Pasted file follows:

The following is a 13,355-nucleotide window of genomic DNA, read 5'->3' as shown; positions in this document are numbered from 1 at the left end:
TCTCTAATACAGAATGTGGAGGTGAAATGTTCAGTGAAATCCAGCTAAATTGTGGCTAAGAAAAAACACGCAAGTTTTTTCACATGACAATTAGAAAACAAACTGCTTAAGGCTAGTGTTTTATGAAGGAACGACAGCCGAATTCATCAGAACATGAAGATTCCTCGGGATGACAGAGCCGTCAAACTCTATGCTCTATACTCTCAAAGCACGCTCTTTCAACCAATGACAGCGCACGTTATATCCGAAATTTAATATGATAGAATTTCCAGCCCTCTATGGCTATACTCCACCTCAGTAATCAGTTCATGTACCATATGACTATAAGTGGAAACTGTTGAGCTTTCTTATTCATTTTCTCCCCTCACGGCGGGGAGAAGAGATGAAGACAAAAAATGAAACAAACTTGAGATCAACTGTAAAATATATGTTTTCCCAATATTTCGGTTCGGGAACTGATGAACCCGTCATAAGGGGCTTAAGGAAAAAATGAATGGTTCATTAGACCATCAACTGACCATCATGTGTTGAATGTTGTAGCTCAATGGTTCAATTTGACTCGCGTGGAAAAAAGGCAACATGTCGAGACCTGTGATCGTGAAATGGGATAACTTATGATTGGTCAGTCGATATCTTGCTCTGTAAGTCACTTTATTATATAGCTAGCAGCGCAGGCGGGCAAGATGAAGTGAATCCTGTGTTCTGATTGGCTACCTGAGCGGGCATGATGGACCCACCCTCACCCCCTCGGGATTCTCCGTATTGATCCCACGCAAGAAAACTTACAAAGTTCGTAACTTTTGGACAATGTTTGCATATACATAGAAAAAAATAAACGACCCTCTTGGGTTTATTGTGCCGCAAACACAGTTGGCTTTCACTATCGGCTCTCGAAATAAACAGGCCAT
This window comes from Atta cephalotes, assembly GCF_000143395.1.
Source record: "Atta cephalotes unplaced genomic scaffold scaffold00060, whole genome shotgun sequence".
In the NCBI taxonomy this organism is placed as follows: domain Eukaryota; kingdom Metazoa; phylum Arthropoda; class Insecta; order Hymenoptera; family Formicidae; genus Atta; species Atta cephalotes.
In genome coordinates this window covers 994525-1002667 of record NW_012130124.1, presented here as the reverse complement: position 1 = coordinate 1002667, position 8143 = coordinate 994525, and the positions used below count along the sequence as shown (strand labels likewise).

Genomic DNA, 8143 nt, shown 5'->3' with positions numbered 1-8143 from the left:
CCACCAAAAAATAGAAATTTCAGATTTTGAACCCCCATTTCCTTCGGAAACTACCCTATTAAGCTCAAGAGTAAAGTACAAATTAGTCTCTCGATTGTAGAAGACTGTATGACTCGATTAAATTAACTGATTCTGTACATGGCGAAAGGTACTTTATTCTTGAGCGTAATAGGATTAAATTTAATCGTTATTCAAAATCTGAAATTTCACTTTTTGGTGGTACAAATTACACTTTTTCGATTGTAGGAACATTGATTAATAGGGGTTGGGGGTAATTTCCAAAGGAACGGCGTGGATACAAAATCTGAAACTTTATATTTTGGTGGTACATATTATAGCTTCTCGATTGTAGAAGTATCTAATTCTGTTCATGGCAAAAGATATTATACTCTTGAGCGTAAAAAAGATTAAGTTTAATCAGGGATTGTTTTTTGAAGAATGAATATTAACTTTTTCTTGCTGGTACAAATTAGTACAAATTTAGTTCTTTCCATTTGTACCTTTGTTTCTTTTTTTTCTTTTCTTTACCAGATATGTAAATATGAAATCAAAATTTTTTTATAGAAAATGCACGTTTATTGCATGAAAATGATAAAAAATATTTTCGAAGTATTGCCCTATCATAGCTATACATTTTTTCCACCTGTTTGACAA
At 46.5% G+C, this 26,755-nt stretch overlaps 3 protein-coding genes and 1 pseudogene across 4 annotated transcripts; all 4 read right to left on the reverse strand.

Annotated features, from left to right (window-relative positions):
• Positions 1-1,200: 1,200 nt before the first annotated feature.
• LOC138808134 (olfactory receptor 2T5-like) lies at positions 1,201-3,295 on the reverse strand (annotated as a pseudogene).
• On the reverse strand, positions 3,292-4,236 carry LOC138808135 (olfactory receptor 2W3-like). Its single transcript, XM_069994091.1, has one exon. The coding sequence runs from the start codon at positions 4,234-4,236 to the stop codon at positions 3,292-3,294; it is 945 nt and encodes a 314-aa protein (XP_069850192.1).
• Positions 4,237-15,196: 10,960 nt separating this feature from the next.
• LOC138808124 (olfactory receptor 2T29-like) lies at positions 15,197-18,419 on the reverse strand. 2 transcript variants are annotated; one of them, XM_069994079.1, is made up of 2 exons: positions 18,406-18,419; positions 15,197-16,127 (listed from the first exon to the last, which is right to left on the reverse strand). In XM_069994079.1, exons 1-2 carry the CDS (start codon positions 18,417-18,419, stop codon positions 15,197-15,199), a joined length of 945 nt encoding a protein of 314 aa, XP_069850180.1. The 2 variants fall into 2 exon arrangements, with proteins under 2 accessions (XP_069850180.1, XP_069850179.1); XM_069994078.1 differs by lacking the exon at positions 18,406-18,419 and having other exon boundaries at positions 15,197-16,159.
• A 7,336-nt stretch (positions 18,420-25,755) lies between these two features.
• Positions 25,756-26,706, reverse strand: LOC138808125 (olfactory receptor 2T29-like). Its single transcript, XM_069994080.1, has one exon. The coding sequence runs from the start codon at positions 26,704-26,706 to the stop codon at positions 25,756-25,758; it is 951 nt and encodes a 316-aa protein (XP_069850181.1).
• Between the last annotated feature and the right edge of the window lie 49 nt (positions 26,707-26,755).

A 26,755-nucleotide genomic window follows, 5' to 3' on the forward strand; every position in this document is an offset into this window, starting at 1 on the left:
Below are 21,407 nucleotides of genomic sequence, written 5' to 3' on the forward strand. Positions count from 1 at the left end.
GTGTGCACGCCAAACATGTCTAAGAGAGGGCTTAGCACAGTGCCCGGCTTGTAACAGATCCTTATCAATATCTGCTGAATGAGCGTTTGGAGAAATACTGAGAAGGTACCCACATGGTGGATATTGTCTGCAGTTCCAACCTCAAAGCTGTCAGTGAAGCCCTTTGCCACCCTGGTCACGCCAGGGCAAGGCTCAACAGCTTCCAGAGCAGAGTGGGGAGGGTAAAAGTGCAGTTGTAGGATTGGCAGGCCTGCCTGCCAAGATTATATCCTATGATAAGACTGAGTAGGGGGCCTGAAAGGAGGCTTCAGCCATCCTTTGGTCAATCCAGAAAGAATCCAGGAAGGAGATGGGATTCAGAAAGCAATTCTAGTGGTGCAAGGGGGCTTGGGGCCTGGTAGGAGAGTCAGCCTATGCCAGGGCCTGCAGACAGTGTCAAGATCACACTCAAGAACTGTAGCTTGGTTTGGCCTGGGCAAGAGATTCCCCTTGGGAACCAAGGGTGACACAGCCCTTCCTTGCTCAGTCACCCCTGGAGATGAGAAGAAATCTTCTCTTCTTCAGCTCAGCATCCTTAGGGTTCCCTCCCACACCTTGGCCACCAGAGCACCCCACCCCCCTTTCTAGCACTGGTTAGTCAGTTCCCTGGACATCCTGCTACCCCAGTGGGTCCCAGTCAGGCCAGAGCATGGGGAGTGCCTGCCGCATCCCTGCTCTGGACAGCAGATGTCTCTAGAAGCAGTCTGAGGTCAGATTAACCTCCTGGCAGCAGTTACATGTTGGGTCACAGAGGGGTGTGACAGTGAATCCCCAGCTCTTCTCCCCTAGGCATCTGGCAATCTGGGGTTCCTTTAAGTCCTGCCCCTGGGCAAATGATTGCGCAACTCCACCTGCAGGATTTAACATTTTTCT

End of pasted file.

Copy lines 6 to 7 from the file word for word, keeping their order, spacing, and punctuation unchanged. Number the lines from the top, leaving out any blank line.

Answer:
In genome coordinates this window covers 994525-1002667 of record NW_012130124.1, presented here as the reverse complement: position 1 = coordinate 1002667, position 8143 = coordinate 994525, and the positions used below count along the sequence as shown (strand labels likewise).

Genomic DNA, 8143 nt, shown 5'->3' with positions numbered 1-8143 from the left: